Earth:USNS Robert D. Conrad (T-AGOR-3)

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USNS Robert D. Conrad (T-AGOR-3).jpg
United States
Name: Robert D. Conrad
Namesake: Robert Dexter Conrad, graduate of the U.S. Naval Academy, born on 20 March 1905 in Orange, Massachusetts
Owner: United States Navy
Operator: Lamont–Doherty Earth Observatory, Columbia University
Builder: Gibbs Systems Inc., Jacksonville, Florida
Laid down: 19 January 1961
Launched: 26 May 1962
Sponsored by: Mrs. Edmund B. Taylor
Acquired: 29 November 1962
In service: 29 November 1962
Out of service: 4 October 1989
Struck: 4 October 1989
Identification: IMO number7742140
Fate: scrapped, 27 April 2004
General characteristics
Type: Robert D. Conrad-class oceanographic research ship
Tonnage: 1,200 tons
Tons burthen: 1,370 tons
Length: 209'
Beam: 40'
Draft: 16'
Propulsion: diesel-electric, single propeller, 2,500shp, retractable azimuth-correcting bow thruster
Speed: 12 knots
Complement: 23 civilian mariners, 38 scientists
Armament: none

Robert D. Conrad (T-AGOR-3) was a Robert D. Conrad-class oceanographic research ship that operated from 1962 to 1989. The ship, while Navy owned, was operated as the R/V Robert D. Conrad by the Lamont–Doherty Earth Observatory of Columbia University from delivery to inactivation.[note 1] The ship provided valuable ocean-bottom, particularly seismic profile, information and underwater test data to the U.S. Navy and other U.S. agencies.


Robert D. Conrad (AGOR-3) was laid down in January 1961 by Gibbs Shipyards, Inc., Jacksonville, Florida; launched on 26 May 1962; sponsored by Mrs. Edmund B. Taylor; and completed and delivered to the Navy in November 1962.[1]

Assigned to Columbia University

After delivery, the single screw, diesel-electric, oceanographic research ship, Robert D. Conrad, was assigned to the then Lamont Geological Observatory, Columbia University, for operation.[1] The ship was one of three such ships operated by academic institutions as parts of the national academic research fleet; the others being R/V Thomas G. Thompson and R/V Thomas Washington.[2] Complete with wet and dry laboratories, scientific and chart room, photo laboratory, scientific drafting room, a machine shop, two 24" diameter tubes along the centerline for lowering instruments, and a retractable propeller in the bow to maintain position while working with equipment over the side, Robert D. Conrad worked for the Observatory (renamed the Lamont-Doherty Earth Observatory in 1993) for her entire career.[1]

Much of her work has been in cooperation with the Office of Naval Research. The ship collected gravity and magnetics data on the seafloor; created seismic images of rock layers below the ocean floor; dredged rock samples; took ocean-floor sediment cores (creating what is now a collection of over 13,000 cores); mapped the ocean floor with sonar; and collected water samples to explore ocean currents, temperature, salinity, marine life and other data for a wide range of oceanographic research. During the spring and summer of 1963 the ship worked with Submarine Development Group 2 as that group searched the ocean floor for traces of the submarine Thresher.[1] In 1974 the ship was equipped with four airguns and a 2,400 m (7,900 ft) 24-channel hydrophone array for multichannel seismic surveying with upgrades to ten airguns and a 4,000 m (13,000 ft), 160-channel hydrophone array by retirement in 1989 at which time the ship had logged over one million nautical research miles.[3]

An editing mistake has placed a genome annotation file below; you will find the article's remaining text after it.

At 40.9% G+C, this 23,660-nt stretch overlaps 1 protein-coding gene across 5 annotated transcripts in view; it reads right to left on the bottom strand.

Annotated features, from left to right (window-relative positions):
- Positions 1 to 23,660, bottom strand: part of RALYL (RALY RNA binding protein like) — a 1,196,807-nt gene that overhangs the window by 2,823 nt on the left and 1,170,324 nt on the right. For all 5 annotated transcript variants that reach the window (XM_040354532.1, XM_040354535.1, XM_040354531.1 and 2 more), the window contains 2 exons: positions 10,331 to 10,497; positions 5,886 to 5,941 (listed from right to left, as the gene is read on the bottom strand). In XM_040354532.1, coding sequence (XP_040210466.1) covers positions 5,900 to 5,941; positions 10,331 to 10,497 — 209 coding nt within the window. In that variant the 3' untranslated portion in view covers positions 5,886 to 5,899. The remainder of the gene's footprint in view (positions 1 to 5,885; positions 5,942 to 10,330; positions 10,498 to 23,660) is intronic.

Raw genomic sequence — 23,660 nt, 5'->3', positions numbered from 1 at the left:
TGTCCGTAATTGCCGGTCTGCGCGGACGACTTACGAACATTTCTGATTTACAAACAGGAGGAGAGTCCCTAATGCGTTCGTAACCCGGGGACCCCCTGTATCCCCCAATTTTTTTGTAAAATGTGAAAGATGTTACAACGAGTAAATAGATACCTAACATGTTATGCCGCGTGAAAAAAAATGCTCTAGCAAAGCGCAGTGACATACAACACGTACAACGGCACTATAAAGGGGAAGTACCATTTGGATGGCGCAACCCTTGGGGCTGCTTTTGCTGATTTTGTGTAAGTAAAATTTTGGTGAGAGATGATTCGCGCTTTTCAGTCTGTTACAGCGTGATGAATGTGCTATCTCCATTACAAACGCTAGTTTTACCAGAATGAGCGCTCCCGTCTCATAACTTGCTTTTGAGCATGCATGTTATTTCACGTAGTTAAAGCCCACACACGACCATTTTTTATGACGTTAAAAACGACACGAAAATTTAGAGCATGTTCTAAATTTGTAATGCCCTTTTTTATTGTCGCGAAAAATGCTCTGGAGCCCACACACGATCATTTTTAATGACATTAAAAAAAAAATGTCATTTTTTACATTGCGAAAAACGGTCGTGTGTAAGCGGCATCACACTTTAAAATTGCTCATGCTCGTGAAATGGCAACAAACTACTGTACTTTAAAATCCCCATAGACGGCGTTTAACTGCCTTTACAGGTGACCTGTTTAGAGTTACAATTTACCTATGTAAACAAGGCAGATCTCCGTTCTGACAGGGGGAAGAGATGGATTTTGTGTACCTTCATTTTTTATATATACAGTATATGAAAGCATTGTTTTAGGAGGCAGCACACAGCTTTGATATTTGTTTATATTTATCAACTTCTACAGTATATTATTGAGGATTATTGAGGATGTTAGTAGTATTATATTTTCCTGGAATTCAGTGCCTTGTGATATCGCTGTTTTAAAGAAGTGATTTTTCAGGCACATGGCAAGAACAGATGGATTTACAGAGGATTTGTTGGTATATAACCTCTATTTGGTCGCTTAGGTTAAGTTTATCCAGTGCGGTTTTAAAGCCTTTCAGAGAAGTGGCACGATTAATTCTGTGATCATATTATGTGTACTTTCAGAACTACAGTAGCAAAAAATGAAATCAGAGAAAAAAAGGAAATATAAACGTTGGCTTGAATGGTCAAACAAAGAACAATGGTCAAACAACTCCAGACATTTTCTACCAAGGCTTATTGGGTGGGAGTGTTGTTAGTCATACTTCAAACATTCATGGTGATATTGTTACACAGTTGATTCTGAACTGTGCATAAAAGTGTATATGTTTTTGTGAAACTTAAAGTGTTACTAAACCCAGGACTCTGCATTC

A primary mission of the ship was collection of seismic profiles showing geological features below the ocean floor sediments as part of the laboratory's Marine Geology and Geophysics program initiated by Maurice Ewing with the R/V Vema in 1949. The data supported the early definition of seafloor spreading with Robert D. Conrad becoming the second ship, after Vema, to collect over one million nautical miles of oceanographic research.[3][4]


Robert D. Conrad went out of service and was struck from the Navy List on 4 October 1989.[1] The ship was laid up in the National Defense Reserve Fleet, James River on 26 July 1989.[5][6] The ship was scrapped 27 April 2004.[1]


  1. The ship was part of the national academic research fleet and unlike the Navy operated ships of the type was not commonly referred to as a U.S. Naval Ship (USNS).


  1. 1.0 1.1 1.2 1.3 1.4 1.5 Naval History And Heritage Command (10 November 2015). "Robert D. Conrad". Dictionary of American Naval Fighting Ships. Naval History And Heritage Command. 
  2. Charting the Future for the National Academic Research Fleet (Report). Federal Oceanographic Facilities Committee (FOFC) of the National Oceanographic Partnership Program (NOPP). October 2001. Retrieved 9 September 2019. 
  3. 3.0 3.1 "Robert D. Conrad (1962–1989)". Lamont-Doherty Earth Observatory. 
  4. "MG&G History — A Brief History of Marine Geology & Geophysics at Lamont". Lamont–Doherty Earth Observatory. 
  5. "R/V Robert D. Conrad (AGOR-3)". NavSource Online: Service Ship Photo Archive. 7 September 2018. 
  6. Maritime Administration. "Robert D. Conrad". Ship History Database Vessel Status Card. U.S. Department of Transportation, Maritime Administration. 

External links